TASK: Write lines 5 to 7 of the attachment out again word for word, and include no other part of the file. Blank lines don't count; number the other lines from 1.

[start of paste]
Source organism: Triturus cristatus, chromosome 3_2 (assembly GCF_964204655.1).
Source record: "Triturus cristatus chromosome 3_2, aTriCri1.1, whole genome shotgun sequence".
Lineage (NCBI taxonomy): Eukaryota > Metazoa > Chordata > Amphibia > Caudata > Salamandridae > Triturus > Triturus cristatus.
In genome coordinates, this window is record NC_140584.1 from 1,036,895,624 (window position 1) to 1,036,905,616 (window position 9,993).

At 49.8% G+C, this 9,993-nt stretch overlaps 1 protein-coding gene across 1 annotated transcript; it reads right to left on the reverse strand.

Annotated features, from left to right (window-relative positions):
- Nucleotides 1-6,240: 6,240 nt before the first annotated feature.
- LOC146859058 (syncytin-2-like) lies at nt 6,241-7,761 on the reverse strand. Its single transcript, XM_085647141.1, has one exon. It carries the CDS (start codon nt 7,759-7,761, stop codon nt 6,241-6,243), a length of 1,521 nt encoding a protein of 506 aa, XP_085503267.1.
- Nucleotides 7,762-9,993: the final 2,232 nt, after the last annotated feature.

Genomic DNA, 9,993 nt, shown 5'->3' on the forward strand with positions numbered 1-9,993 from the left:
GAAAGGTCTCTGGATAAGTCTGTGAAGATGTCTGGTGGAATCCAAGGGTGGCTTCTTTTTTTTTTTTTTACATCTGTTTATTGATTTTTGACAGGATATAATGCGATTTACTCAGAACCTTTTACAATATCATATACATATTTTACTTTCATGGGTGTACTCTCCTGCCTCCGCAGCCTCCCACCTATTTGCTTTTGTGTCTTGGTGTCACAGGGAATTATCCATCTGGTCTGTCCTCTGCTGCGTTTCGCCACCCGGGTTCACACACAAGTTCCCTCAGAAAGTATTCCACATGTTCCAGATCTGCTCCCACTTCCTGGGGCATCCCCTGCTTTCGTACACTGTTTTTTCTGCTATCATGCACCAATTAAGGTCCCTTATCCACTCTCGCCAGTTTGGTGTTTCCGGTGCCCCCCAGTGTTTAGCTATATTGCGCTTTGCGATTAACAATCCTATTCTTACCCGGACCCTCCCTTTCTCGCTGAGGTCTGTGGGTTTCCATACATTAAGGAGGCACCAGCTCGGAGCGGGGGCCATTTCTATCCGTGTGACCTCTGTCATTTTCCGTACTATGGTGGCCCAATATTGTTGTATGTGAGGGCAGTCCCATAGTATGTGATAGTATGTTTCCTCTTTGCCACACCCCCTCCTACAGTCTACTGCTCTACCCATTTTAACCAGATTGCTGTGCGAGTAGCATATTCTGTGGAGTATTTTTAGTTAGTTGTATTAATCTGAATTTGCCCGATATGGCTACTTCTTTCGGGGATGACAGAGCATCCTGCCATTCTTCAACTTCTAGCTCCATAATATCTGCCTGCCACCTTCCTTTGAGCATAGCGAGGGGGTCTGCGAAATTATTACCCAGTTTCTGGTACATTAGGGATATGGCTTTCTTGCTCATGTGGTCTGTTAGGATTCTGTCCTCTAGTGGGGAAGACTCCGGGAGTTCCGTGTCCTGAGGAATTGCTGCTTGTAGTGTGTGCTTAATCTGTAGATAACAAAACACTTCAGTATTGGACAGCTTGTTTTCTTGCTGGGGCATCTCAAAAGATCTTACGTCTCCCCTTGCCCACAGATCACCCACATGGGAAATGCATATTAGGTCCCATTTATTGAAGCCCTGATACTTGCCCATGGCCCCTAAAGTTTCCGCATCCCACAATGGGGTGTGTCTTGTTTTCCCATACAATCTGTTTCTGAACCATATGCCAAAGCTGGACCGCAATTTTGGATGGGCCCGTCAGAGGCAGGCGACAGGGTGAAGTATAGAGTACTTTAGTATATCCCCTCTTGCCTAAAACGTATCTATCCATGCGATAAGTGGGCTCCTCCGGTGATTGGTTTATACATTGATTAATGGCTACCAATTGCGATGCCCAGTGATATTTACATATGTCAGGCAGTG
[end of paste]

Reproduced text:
At 49.8% G+C, this 9,993-nt stretch overlaps 1 protein-coding gene across 1 annotated transcript; it reads right to left on the reverse strand.

Annotated features, from left to right (window-relative positions):
- Nucleotides 1-6,240: 6,240 nt before the first annotated feature.